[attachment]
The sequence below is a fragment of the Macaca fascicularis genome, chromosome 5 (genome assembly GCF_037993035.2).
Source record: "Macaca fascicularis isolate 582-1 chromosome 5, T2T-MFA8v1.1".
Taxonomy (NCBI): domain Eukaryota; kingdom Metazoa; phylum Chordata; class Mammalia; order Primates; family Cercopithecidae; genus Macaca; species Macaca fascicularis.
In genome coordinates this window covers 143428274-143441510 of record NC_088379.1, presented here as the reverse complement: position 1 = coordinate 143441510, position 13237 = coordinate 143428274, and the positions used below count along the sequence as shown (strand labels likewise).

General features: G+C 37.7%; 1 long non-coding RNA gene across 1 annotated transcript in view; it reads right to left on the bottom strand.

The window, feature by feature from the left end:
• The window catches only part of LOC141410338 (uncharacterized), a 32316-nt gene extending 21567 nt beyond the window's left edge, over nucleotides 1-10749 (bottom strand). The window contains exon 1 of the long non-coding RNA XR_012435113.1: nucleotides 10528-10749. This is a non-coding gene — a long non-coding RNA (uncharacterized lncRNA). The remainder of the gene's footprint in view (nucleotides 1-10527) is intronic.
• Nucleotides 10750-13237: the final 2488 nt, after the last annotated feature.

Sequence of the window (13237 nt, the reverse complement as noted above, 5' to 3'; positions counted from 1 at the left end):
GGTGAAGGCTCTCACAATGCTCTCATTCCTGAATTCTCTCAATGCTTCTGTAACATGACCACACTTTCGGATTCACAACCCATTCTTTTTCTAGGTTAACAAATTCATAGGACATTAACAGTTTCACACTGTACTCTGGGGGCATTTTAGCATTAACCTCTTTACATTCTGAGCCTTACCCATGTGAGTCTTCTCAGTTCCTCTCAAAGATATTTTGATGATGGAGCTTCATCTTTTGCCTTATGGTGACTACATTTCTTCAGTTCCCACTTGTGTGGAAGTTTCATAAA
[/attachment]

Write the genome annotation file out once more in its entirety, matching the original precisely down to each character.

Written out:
The sequence below is a fragment of the Macaca fascicularis genome, chromosome 5 (genome assembly GCF_037993035.2).
Source record: "Macaca fascicularis isolate 582-1 chromosome 5, T2T-MFA8v1.1".
Taxonomy (NCBI): domain Eukaryota; kingdom Metazoa; phylum Chordata; class Mammalia; order Primates; family Cercopithecidae; genus Macaca; species Macaca fascicularis.
In genome coordinates this window covers 143428274-143441510 of record NC_088379.1, presented here as the reverse complement: position 1 = coordinate 143441510, position 13237 = coordinate 143428274, and the positions used below count along the sequence as shown (strand labels likewise).

General features: G+C 37.7%; 1 long non-coding RNA gene across 1 annotated transcript in view; it reads right to left on the bottom strand.

The window, feature by feature from the left end:
• The window catches only part of LOC141410338 (uncharacterized), a 32316-nt gene extending 21567 nt beyond the window's left edge, over nucleotides 1-10749 (bottom strand). The window contains exon 1 of the long non-coding RNA XR_012435113.1: nucleotides 10528-10749. This is a non-coding gene — a long non-coding RNA (uncharacterized lncRNA). The remainder of the gene's footprint in view (nucleotides 1-10527) is intronic.
• Nucleotides 10750-13237: the final 2488 nt, after the last annotated feature.

Sequence of the window (13237 nt, the reverse complement as noted above, 5' to 3'; positions counted from 1 at the left end):
GGTGAAGGCTCTCACAATGCTCTCATTCCTGAATTCTCTCAATGCTTCTGTAACATGACCACACTTTCGGATTCACAACCCATTCTTTTTCTAGGTTAACAAATTCATAGGACATTAACAGTTTCACACTGTACTCTGGGGGCATTTTAGCATTAACCTCTTTACATTCTGAGCCTTACCCATGTGAGTCTTCTCAGTTCCTCTCAAAGATATTTTGATGATGGAGCTTCATCTTTTGCCTTATGGTGACTACATTTCTTCAGTTCCCACTTGTGTGGAAGTTTCATAAA